Elyse Asks To Dorm or Not to Dorm Next Semester?

“To Dorm or Not to Dorm?” That is the question. Whether ‘tis nobler in the mind to suffer the slings and arrows of RA’s and ugly furniture; or to take arms against the sea of the real world and move into an apartment… The spring semester has started, and that means colleges will be writing to their students soon asking them to register for fall semester housing. As the deadline gets closer, students need to ask themselves, do I really want to stay in the dormitory system for another year?

I have wanted to live in my own apartment since I was a sophomore in college, so I’m probably not the most impartial judge of the dormitory versus apartment question. For me, the idea of living in my own apartment was such an exciting concept that it outweighed any other arguments. I relished the idea of being able to say, “Come over to my apartment.” It sounded so much cooler than “Let’s hang out in my dorm.” And being able to have my own space, decorate it my own way and with my own furniture! It was an exhilarating idea.

That’s the thing about apartments. They offer so much freedom. No more regulations on guests; getting them signed in, filling out paperwork a week in advance if someone was staying the night. No more rules on what you could bring in your room, or about no furniture besides small bookshelves and absolutely no candles! In my dorm we weren’t even allowed to put thumbtacks in the walls. And, hey, no more getting kicked out of your room during the longer breaks! Sometimes living in a dorm can just make you feel like such a kid. And once you get to college, don’t you want to finally be treated like an adult?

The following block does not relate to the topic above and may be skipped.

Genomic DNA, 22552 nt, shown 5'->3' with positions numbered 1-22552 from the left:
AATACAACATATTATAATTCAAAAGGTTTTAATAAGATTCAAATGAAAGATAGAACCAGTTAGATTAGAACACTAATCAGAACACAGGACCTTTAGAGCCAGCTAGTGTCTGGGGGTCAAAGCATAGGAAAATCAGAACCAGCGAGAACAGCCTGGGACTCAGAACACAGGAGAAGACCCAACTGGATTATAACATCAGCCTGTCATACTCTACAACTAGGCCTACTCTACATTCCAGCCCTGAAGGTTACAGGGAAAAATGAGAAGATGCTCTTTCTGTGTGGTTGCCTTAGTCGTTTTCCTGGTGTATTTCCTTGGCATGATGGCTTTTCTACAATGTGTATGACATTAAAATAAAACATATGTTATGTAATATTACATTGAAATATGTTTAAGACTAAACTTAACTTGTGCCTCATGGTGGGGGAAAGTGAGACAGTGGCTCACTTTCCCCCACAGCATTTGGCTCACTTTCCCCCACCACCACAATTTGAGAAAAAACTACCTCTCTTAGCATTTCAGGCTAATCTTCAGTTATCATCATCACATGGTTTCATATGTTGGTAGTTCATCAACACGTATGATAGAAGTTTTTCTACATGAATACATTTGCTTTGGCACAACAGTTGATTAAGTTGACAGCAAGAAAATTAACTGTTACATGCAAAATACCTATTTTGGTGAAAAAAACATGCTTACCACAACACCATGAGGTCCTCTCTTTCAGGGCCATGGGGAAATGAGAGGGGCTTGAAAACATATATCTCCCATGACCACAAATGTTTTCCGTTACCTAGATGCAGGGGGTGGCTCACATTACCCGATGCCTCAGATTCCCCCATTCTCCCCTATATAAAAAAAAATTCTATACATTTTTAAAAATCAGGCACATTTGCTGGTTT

But just like any aspect of growing up, more freedom comes with more responsibilities. It was nice in the dorm when a toilet was clogged or a ceiling light went out and you just got maintenance to come and fix it. Now you have to fix those things on your own. And if something really big needs repairs, it’s time to call up the landlord, and it may take a lot longer to fix than it did with the university’s maintenance crew. You’re also going to be in charge of knowing when bills are due and when the rent is up, taking care of your trash, and respecting your neighbors without an RA around to mediate. And that can be difficult at times. Don’t forget that in an apartment, you’re also now responsible for meeting new people. There won’t be floor events to get to know your neighbors. And no one’s going to be following an open-door policy in an apartment building. If you’re in a new place, or you don’t already have a strong network of friends, you might want to consider picking the dorm. Otherwise, it could be rather overwhelming just trying to make a friend (especially in a place like New York).

Money-wise, I’ve found that apartments (especially at NYU) wind up being significantly cheaper than dormitories. I’m paying roughly the same amount as I would have in a dorm now, but I get to live there for the whole 12 months of the year, not just the 8-month school year. But don’t forget about all the other bills. There are lots of little things that you don’t realize you’re going to need to pay for in an apartment, and it can add up. For some reason, I completely spaced on the fact that I would need to pay for my own Internet and cable. I was just so used to being able to plug a cord into a wall and get what I needed. (I actually don’t even have cable anymore—my one regret about leaving the dorms.) And be sure to factor your electricity and other utilities expenses into your decision.

But at the end of the day, I get to go home to my own apartment. And as I put my keys in the door, check my mailbox and rifle through all the bills and junkmail, I feel very much like an adult. And I wouldn’t trade that feeling for anything.

Author My First Apartment

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